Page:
Case Study: How to Tell Stories that Sell

“Facts tell; stories sell.”  That’s from Marie Forleo, and she is SO right.  Storytelling is the essence of all good writing, whether writing a novel or a business blog—and whether you’re selling widgets or doing deep, emotional personal coaching work.

But sometimes, figuring out which stories to tell can be challenging—especially if you’re not doing deep, emotional personal coaching-type work.  How does a personal story relate to selling widgets, or accounting software, or interior decorating, as someone recently asked me:

I do interior design and home organizing … I don’t really understand what type of stories I’m supposed to be recalling. Personal stories? How would a personal story… have anything to do with my business? I guess I’m just confused as to what life moments I’m supposed to be drawing from.

When you’re selling something that doesn’t immediately seem to involve deep, emotional turning points, like accounting software, or selling something that might be considered a luxury like interior design, it can be challenging to figure out what kinds of stories will help you sell your product.

Here’s the key: The story should relate to the pain your customer is feeling right before they buy, but the details and subject matter don’t have to be the same.

Every product or service has a specific pain point that it helps solve, and you have to know what your client’s pain point is before you can sell her diddly.

Think about the silly infomercials you see on TV for the latest “AS SEEN ON TV!” product.  I call them “problems you didn’t know you had.”  I can think of one I saw recently in particular where the whole first part of the commercial showed how difficult it is to wash your feet in the shower (??) before introducing this sort of rubber slipper thing with lots of little fingers that you rub your foot on to get it clean.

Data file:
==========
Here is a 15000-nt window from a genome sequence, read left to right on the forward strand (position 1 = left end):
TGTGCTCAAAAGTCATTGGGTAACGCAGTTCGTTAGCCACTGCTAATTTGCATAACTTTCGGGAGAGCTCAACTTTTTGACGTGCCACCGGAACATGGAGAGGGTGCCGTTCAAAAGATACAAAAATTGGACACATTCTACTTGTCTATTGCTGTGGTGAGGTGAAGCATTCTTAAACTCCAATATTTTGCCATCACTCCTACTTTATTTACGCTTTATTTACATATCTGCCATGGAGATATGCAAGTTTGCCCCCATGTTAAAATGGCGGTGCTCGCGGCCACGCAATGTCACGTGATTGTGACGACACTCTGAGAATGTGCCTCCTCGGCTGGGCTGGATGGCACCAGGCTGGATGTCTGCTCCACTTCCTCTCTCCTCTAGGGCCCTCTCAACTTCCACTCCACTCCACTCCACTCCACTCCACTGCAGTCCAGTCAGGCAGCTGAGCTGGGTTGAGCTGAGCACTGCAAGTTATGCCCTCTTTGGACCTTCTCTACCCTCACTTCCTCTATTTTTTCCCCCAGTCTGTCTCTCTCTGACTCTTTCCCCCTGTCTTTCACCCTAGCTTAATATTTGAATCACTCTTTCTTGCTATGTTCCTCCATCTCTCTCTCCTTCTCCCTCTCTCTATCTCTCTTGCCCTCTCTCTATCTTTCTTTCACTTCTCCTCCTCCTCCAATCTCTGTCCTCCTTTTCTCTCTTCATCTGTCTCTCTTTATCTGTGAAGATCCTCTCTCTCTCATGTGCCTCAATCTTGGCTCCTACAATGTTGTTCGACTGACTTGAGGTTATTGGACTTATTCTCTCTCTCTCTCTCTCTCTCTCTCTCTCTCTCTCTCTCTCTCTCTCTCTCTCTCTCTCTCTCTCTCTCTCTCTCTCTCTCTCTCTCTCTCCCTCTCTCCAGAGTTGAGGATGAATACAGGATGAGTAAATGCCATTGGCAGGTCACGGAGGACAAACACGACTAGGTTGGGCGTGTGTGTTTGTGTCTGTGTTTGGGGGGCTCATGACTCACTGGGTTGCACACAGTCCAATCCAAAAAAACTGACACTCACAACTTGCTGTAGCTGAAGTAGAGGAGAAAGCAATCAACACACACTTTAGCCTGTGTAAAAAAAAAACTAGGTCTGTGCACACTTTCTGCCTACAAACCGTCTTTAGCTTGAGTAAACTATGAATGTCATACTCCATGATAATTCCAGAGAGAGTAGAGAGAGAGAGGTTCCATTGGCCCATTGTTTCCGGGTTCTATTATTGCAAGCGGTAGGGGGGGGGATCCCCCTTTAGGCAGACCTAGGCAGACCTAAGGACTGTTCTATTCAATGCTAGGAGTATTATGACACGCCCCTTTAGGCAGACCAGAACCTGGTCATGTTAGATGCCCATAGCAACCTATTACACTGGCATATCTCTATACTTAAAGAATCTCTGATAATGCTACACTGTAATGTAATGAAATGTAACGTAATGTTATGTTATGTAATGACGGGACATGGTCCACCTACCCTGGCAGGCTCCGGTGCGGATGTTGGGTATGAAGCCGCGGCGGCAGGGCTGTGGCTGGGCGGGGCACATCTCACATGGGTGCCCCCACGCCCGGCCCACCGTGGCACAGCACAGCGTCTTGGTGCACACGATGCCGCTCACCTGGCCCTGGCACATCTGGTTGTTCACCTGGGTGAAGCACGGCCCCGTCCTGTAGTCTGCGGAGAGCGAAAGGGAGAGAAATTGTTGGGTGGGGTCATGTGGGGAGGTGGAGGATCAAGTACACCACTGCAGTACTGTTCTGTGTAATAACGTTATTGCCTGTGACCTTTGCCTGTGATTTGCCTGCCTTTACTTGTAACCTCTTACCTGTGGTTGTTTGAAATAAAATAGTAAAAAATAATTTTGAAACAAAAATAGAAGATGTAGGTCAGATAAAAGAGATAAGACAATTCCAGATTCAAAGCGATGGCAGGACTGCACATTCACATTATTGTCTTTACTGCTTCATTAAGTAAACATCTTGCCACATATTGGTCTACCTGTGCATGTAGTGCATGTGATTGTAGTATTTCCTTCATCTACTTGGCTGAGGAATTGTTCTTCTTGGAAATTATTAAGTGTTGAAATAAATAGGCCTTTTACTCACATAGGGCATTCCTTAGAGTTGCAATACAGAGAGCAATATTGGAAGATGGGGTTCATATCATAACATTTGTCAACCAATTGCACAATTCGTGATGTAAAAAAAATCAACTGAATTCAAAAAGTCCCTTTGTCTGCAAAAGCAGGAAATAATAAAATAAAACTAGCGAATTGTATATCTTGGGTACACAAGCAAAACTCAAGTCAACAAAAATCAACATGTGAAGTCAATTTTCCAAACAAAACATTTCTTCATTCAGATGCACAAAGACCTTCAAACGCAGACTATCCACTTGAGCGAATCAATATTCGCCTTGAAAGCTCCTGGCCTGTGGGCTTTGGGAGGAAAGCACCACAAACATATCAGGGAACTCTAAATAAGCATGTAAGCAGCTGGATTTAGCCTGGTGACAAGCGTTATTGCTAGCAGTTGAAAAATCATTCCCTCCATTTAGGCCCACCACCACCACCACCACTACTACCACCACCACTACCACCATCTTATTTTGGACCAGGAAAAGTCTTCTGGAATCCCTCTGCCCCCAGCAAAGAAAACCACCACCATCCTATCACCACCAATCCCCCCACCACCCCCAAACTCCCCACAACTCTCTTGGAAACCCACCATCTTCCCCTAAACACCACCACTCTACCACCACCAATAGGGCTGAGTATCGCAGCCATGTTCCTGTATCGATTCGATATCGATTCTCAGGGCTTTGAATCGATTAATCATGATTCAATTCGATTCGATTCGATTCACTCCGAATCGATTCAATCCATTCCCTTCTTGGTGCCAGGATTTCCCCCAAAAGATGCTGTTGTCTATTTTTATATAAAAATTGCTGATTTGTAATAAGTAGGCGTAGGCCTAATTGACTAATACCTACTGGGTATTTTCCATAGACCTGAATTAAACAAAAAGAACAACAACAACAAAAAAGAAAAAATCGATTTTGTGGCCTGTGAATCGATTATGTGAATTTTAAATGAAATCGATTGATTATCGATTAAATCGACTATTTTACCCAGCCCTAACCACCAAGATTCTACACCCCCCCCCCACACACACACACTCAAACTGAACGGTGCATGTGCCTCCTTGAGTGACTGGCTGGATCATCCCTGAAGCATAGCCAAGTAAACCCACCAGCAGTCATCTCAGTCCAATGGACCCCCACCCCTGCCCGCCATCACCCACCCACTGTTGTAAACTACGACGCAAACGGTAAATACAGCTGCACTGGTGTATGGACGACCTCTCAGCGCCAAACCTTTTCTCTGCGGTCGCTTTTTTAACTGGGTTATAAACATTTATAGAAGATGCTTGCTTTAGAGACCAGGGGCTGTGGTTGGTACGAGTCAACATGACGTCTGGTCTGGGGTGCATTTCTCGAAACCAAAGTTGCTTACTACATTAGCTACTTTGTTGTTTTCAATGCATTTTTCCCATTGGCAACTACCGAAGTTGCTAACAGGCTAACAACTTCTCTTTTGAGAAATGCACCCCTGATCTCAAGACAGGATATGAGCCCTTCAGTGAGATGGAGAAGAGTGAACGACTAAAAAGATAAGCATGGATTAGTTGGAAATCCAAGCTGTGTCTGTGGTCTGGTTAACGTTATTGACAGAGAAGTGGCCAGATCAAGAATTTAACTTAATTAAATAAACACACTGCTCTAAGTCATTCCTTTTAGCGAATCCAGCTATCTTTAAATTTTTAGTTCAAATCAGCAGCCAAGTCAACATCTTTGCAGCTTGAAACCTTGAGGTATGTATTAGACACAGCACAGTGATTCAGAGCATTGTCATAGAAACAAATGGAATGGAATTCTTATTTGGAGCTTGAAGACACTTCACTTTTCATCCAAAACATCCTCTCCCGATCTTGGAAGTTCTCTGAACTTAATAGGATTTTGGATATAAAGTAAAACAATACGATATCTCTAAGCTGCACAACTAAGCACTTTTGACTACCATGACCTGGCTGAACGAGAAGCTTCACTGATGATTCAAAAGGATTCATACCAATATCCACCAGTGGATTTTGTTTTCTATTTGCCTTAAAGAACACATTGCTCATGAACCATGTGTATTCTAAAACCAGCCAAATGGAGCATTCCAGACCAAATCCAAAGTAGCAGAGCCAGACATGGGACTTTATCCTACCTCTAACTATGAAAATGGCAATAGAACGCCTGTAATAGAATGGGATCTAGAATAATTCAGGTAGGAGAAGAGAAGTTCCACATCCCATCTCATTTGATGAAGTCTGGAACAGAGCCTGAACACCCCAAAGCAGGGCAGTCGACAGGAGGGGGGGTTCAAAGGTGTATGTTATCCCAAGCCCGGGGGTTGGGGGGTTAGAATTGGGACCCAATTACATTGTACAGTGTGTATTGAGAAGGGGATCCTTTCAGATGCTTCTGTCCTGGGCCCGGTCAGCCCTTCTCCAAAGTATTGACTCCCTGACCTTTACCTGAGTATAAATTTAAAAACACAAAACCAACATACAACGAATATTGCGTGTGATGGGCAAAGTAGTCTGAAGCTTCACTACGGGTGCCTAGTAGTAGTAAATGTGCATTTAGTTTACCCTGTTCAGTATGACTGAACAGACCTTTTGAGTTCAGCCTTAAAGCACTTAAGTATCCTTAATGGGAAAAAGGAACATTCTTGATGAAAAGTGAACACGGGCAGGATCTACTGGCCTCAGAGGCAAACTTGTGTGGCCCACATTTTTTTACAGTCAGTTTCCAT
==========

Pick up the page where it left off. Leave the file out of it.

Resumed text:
Genius! I have to have it!

OK, maybe not. 😉 But you get the idea: the commercial had to show me the story of how hard it was to wash my feet before I’d even consider buying the product.  It had to relate to what it hoped was my pain point by telling me the story of other people going through the same thing.

For a widget, that’s pretty easy; most physical products have a very specific use and problem they solve.

For accounting software, the pain point might be the tedium of keeping track of your finances, the pain of finding an error in your bookkeeping, or the horror of getting audited.

For a luxury service like our interior decorator and home organizer, she might need to dig a little deeper.  What if her client is secretly afraid that she should be able to get organized or decorate her home by herself?  Our decorator friend could tell the story of a time when she delegated a task to a professional and it turned out beautifully.

That’s the sort of story that sells, and it all comes back to knowing your customer and her unique pain points.

Take action now and leave a comment below listing one of your customer’s pain points and a story you could tell that relates.

Still not sure how to tell stories that sell?  Book a call to find out how we can help you get clarity around why and how to make your blog sell for you.

2 thoughts on “Case Study: How to Tell Stories that Sell

  1. Love this. It’s something I struggle with as I launch a new business – constantly staying on point with my ideal customer’s pain points. And I’m a Marie student so I just love that you are talking about this! 🙂

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